Why Apple acquired LearnSprout

“Intent on improving the iPad’s position in the education market, Apple has acquired LearnSprout, a company that specializes in education technology,” Jason Cipriani writes for Fortune. “Intent on improving the iPad’s position in the education market, Apple has acquired LearnSprout, a company that specializes in education technology,”

“Earlier this month, Apple announced iOS 9.3, a new version of its mobile operating system. The impending update puts a big emphasis on improving the iPad’s role in classrooms, including allowing students to share the same device by using user accounts,” Cipriani writes. “In addition, iOS 9.3 will offer teachers new tools to track students’ progress on classwork and assignments. Apple will also release new software for technology administrators, designed to make it easier to assign iPads, create user accounts, and install applications.”

“Despite Apple CEO Tim Cook having called Google’s Chromebook laptops ‘test machines’ last month, Google’s Chromebook is winning the battle for the classroom. A total of 1.63 million of the cloud-connected laptops were sold to schools in the Q3 2015, according to market research firm Futuresource Consulting,” Cipriani writes. “Those shipments account for just over 50% market share of devices used in the classroom.”

Read more in the full article here.

MacDailyNews Take: Too little, too late?

Apple acquires education-tech startup LearnSprout – January 28, 2016
Why iPads are losing to Chromebooks in education, and what Apple needs to do about it – January 13, 2016
Should Apple make a ‘CloudBook’ for the education market? – January 12, 2016
Can education give Apple’s iPad a much-needed sales boost? – January 12, 2016
Apple delivers multi-user support for iPad – in schools only – January 11, 2016
Apple loses more ground to Google’s Chromebook in U.S. education market – January 11, 2016
Why Apple devices are losing share to Chromebooks in U.S. public schools – December 23, 2015
Apple CEO Cook on Google Chromebooks in U.S. schools: We’re not interested in making ‘test machines’ – December 11, 2015
Apple pivoting iPad education strategy to regain its footing in face of Google Chromebook surge – December 5, 2014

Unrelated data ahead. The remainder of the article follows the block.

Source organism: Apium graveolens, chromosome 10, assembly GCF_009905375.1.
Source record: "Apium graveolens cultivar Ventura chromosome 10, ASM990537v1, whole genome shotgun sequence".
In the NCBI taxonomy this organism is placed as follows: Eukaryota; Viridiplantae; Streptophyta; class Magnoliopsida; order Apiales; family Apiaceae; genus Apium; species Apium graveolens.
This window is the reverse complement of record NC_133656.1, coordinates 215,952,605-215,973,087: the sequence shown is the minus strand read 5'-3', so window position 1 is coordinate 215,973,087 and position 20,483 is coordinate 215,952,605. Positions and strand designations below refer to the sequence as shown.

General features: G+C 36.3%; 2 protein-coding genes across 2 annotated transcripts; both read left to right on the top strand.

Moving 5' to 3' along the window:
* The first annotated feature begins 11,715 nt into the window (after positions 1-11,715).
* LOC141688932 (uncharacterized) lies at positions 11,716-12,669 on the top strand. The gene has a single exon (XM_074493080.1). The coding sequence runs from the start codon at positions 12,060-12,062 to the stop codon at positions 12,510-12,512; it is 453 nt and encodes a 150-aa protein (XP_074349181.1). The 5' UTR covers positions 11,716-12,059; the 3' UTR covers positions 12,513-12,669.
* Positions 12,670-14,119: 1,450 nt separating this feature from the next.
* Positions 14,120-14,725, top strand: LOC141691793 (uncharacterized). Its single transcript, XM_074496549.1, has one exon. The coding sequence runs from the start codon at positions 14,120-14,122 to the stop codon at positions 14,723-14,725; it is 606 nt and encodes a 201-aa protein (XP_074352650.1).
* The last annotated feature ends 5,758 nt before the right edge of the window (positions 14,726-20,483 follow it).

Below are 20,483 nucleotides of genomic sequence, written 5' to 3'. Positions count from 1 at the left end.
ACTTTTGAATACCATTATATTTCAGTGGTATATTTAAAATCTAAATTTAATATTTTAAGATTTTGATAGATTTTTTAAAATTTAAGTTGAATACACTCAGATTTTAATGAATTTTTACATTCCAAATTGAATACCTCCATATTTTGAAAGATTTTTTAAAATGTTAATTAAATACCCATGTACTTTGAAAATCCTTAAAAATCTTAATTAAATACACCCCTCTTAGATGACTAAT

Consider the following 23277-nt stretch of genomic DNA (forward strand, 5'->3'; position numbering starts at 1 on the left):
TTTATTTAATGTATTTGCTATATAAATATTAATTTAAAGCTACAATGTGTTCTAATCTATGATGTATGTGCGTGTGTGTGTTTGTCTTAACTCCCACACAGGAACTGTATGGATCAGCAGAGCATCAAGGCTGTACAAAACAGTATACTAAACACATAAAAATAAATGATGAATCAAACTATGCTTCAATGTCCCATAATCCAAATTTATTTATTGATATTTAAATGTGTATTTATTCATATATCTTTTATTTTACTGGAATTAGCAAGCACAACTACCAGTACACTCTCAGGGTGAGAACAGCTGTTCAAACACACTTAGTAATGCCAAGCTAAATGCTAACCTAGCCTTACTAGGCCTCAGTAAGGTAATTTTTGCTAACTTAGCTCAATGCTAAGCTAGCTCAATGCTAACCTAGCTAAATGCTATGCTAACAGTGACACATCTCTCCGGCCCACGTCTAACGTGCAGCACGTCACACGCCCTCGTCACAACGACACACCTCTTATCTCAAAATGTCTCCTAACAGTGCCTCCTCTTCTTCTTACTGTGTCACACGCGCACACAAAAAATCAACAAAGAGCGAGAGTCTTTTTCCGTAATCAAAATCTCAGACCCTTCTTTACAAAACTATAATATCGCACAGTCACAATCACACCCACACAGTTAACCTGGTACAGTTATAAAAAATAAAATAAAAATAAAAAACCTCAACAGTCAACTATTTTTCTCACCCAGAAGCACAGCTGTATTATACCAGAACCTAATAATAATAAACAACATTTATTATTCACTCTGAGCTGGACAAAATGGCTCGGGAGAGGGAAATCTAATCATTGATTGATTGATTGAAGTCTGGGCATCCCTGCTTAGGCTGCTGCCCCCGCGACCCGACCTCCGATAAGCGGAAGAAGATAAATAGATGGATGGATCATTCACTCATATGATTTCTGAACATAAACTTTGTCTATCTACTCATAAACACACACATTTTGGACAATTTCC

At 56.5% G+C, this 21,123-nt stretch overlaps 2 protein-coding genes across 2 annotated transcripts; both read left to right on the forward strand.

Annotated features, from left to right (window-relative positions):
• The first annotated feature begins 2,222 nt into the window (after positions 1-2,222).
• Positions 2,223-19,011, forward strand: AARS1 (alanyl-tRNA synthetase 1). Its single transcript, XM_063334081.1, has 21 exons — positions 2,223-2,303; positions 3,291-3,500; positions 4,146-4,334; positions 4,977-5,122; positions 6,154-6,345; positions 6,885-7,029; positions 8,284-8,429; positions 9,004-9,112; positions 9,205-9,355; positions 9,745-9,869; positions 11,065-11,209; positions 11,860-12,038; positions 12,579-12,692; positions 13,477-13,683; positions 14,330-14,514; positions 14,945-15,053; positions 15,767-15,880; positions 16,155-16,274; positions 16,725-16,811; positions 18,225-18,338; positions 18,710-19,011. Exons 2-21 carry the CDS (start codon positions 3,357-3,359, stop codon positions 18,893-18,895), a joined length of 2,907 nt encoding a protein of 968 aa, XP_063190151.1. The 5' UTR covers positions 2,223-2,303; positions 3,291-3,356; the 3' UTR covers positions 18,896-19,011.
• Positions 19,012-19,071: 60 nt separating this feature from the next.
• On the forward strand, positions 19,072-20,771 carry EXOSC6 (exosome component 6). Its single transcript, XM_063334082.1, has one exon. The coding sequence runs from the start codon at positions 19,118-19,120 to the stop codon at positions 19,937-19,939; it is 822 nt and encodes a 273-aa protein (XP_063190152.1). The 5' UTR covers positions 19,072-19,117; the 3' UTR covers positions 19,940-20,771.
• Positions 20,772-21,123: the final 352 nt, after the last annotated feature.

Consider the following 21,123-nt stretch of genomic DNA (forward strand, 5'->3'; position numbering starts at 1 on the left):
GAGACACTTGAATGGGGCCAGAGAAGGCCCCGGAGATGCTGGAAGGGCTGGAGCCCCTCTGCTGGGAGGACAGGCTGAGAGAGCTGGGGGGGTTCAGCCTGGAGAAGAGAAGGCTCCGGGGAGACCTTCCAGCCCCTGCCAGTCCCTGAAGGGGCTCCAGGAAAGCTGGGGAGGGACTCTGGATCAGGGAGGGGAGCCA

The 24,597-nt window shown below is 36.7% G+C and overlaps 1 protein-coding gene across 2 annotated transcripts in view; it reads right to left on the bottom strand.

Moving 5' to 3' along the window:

1. Every iPad is a cloud iPad. What kids like doesn’t matter. It’s going to be difficult to beat the combination of google services and cheap ChromeBooks that do the job not only as well as an iPad, but better. Apple’s “cloud services” don’t compare. Apple offers a group of oddball disjoint cloud services. Google’s offerings are cohesive, easy to use, and they work everywhere on everything. Not only that but with their services, the network really is the computer. A kid working on a cheap chromebook in class, doesn’t need to carry it home, he can use his Mac or iPad at home. Hell he can do his homework on his iPhone if he likes. Devices can be shared due to multiuser login (Apple is addressing this), and one of the most important things is that you can remotely support a ChromeBook. You can’t remotely support an iOS Device. It’s still hell walking people through problems. I.e. what do you see on the screen now?

      Apple has some catching up to do in education.

      At the university level, Macs are doing well. So are iPads. But Google owns the K-12 world.

      1. Couple more comments..
        Any Computer is a cloud device … What i mean by an cloudpad is a striped down device thats low cost and its is based on cloud computing with minimal local processing.
        Naturally Apple will have to improve their web services…and make them more compatible.
        And what kids think.. Imho.. Is very important.. what they learn, feel comfortable and familiar with is very important..
        These are the minds that will be the decision makers down the line.

    1. It’s the apps, not the platform. I know many Mac users who have been sucked in by Google Docs. No kid at school cares what the brand name on the device is.

      Chrome is not the main threat, other than Google being willing to give it away at prices that Apple will not match. The bigger problem is that Apple doesnt offer a good office suite. Apple’s iWork sucks, it just doesn’t have the features that everyone wants. So lots of people are being forced by work or school or whatever to use Google Docs — or the smarter ones amongst us still use MS Office.

      Office for the Mac (version 2011) to be the most secure and powerful Mac-friendly office suite on the planet. Why would you want a half-assed Apple imitation, and why would you let Google datamine everything you type?